The Family Hero

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For Father’s Day

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Ralph, my husband and father of our children, is an unsung hero. Well, today I am writing his song of praise.

When Ralph became a father 26 years ago, he took on the challenge with aching, joyful love and trepidation. Three months after Mary was born, I went back to work at a bookstore. I came home one evening to find him sitting on the couch, white as a sheet. It was his first experience with an evening of full blown colic. Mary had screamed for three hours before she calmed down. After seeing the doctor to find out why she was screaming, he found ways to comfort her. He walked her outside back and forth for hours, while singing the song he made up for her.

Nighty-night time

Nighty-night time

Nighty-night time for my Mary

Nighty-night

Sleepy tight

I lo-ove you.

He was the one who developed a bedtime routine for our kids…bath, a story,  nighty-night song and tuck-in. The kids would read stories with me during the day, but at bedtime, they wanted their Daddy. For Ralph, they would settle down and go to sleep.

Ralph supported breast feeding by helping out around the house. He cooked dinner. He distracted the older one(s). He wanted to do what he could to ensure that our kids got the best start in life.  Without his support, our kids would not have been breast fed, for about a year each.

He cleaned up after the kids when they were sick.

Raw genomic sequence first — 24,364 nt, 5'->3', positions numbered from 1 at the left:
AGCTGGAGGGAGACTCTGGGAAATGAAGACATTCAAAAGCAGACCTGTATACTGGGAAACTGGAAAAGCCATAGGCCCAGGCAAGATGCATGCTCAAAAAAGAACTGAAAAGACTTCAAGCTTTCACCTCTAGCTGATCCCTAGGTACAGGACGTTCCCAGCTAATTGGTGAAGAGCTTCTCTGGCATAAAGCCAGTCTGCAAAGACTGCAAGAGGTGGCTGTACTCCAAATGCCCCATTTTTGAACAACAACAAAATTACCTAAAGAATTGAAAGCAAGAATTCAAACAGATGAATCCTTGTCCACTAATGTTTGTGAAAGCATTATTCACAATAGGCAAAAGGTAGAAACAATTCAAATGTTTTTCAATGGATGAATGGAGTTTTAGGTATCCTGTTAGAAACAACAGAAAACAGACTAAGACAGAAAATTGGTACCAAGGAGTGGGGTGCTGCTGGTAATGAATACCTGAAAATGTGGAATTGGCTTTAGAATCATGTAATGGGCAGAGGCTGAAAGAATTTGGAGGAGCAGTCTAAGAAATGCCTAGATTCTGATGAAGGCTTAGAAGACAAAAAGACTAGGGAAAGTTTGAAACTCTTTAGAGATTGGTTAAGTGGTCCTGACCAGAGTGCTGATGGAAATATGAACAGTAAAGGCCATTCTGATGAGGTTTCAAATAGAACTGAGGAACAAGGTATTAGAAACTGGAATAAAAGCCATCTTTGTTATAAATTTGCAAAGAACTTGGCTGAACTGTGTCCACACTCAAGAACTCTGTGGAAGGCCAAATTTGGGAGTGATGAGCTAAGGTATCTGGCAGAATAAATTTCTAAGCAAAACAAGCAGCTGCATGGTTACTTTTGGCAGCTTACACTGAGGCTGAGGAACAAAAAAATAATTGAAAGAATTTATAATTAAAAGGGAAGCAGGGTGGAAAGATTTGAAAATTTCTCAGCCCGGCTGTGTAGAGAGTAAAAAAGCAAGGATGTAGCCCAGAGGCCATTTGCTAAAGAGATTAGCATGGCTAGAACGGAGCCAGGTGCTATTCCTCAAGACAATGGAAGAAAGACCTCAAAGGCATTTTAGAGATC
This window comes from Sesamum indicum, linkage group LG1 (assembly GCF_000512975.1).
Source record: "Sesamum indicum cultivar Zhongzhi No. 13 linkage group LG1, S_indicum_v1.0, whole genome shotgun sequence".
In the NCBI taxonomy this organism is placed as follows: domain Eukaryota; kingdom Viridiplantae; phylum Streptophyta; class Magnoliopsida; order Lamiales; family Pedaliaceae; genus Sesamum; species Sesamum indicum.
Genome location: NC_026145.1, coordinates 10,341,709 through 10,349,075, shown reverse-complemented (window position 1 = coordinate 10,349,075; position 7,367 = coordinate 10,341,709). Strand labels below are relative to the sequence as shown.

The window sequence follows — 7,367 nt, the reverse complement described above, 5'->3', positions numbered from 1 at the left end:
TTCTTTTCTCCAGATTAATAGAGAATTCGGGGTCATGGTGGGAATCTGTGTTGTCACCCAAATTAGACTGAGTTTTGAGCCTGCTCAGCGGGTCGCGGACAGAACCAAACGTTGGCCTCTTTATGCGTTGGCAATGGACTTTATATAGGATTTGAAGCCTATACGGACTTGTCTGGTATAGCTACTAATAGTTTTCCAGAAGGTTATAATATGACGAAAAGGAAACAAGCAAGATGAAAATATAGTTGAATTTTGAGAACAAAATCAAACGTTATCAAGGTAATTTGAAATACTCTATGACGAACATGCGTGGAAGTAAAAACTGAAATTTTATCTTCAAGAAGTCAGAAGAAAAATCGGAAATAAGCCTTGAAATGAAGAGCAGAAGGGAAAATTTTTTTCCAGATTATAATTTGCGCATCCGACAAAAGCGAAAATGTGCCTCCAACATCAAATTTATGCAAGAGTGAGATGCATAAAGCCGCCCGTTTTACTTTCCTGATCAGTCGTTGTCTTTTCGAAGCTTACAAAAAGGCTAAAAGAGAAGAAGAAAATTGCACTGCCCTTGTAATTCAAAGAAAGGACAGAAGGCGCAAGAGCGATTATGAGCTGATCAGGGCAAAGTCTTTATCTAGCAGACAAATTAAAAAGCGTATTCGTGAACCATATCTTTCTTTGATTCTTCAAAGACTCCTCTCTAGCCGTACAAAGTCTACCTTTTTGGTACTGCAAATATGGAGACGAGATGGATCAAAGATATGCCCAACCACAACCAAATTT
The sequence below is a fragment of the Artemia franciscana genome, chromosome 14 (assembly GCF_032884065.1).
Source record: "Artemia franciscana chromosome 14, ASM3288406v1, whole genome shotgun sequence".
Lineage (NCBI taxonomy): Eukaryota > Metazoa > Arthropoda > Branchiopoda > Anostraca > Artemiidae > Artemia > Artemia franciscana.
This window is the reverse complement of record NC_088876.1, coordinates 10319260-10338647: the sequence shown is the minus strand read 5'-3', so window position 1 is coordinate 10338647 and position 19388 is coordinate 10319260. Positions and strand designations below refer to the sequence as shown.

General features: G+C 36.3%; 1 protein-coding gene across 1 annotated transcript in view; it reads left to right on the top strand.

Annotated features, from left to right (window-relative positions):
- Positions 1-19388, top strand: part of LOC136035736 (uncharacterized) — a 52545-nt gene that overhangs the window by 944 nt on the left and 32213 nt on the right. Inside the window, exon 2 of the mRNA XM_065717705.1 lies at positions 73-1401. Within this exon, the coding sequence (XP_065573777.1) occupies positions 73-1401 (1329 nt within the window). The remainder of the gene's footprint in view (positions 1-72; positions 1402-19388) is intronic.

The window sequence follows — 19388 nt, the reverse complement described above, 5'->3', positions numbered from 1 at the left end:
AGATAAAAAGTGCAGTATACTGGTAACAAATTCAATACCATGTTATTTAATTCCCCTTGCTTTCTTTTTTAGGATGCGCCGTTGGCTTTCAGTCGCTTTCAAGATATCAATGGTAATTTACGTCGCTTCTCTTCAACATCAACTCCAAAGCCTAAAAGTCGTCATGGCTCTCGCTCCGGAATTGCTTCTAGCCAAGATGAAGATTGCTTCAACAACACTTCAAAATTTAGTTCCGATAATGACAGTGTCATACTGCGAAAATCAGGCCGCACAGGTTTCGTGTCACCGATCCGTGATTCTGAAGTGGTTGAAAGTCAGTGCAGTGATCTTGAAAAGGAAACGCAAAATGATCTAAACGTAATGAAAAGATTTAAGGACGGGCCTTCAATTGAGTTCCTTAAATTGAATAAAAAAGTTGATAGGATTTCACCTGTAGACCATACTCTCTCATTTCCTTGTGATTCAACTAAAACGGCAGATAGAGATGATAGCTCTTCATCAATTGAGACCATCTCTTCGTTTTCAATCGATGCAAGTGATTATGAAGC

He got on the floor and played with them.

When Ralph came home from work, he wanted to hear about our day. He listens, intently.

When our kids were in the process of being placed in special education, he was heartbroken. He has learning disabilities, so he blamed himself. Before the initial IEPC for Will, he didn’t want to go because, “I don’t want to hear what they say is wrong with my little boy.” He went anyway.

He worked to understand autism after we received the diagnosis. He encouraged me to go to conferences and workshops to learn more about autism so that we could help our kids. He helped with at-home therapy. He told me over and over how he appreciated the work I was doing with the kids.

When I told him that understanding humor, and differentiating between kind teasing and malicious teasing is difficult for people with autism, he used his joking and story telling talents to help them…for years.

He adjusted his work schedule so that he could pick them up after school or take them to appointments when I went back to school, and when I started working full time. For the last 12 years, he has been getting up at 3:00 a.m., so that he is available after 3:00 p.m.

He models faith. He shows his love by talking to them and playing games with them. We are a close family and Ralph is the anchor.

He has gone to nearly every one of Will’s concerts and band competitions. He took Patty to her art competitions.

He used his vacation time to be with the kids over Christmas break. He used his vacation to go with Will to band camp for three years, to go on youth retreats and spring break mission trips with Mary, Will, and Patty.

He has worked to support his kids even in the face of daunting health problems. His medication for his blood disorder makes him so tired. For two years, he had an very painful ulcer on his leg. He went to work anyway, to support his family.

When our kids went to college, he picked them up, and found additional opportunity to talk to them and influence their souls.

Now the kids are stepping toward independence, their own lives. Will left home and Ralph has worried and ached for him. Ralph put together furniture for Will. He taught Will his favorite recipes.

Will called Ralph for advice. Last week, he called Ralph to find out how to cook meatballs.